To remember Aztlán is as much a ceremonial act as a political endeavor, yes; but remembering is not returning. Aztlán, the homeland, is a purely mythic place. Tapping our heels three times and invoking Dorothy's exilic lament will not get you back where you belong (assuming you ever left). Despite the title of a recent traveling exhibition, there is no "road to Aztlán." Despite any markings on the mountain, you can't really drive to Aztlán. 19 You can fly to Cuba or Africa; you can follow a road map to one of the Indian pueblos in New Mexico. But to get to Aztlán, you have to suspend your disbelief and go into an X-Files -like dimension, where the past and the present [End Page 135] converge in one place, and where the more you learn of the aliens, the more they sound like yourself. Really, Auntie Em, there's no place like Aztlán.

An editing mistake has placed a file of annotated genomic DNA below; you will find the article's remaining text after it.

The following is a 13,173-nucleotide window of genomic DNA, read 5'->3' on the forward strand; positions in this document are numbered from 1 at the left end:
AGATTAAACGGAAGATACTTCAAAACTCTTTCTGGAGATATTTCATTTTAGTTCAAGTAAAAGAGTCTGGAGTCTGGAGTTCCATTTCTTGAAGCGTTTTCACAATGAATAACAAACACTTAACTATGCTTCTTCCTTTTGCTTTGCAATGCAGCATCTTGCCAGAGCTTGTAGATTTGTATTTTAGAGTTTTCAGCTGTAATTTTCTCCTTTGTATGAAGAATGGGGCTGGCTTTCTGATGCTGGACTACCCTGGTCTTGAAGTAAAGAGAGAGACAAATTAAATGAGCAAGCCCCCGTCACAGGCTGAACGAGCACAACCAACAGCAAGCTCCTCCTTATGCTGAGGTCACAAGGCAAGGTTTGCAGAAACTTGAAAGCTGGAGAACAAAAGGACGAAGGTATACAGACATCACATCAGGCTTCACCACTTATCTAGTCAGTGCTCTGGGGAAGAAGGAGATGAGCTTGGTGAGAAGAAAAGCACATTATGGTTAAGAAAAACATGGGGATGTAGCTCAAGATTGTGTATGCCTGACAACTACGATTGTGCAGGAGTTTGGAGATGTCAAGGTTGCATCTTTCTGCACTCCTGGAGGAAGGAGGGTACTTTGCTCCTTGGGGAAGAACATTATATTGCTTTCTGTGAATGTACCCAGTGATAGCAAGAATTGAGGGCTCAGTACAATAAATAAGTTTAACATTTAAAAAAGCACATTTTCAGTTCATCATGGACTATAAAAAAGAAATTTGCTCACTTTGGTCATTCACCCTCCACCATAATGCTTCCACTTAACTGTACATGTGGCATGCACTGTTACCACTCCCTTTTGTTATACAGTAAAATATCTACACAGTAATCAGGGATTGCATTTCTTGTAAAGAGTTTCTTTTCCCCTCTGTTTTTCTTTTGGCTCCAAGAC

Alicia Gaspar De Alba is an associate professor and founding faculty member of the César Chávez Center for Chicana/Chicano Studies at University of California, Los Angeles, and also the associate director of the UCLA Chicano Studies Research Center. She is the author of La Llorona on the Longfellow Bridge: Poetry y Otras Movidas (Arte Público, 2003); Sor Juana's Second Dream: A Novel (University of New Mexico, 1999); Chicano Art Inside/Outside the Master's House: Cultural Politics and the CARA Exhibition (University of Texas, 1998); The Mystery of Survival and Other Stories (Bilingual, 1993). She is also the editor of Velvet Barrios: Popular Culture and Chicana/o Sexualities (Palgrave/Macmillan, 2003). Her second novel, Desert Blood/The Juarez Murders, is forthcoming from Arte Público Press in 2005. She is a native of El Paso, Texas, and recently organized an international conference on "The Maquiladora Murders, or, Who Is Killing the Women of Juarez?" at UCLA, co-sponsored by Amnesty International.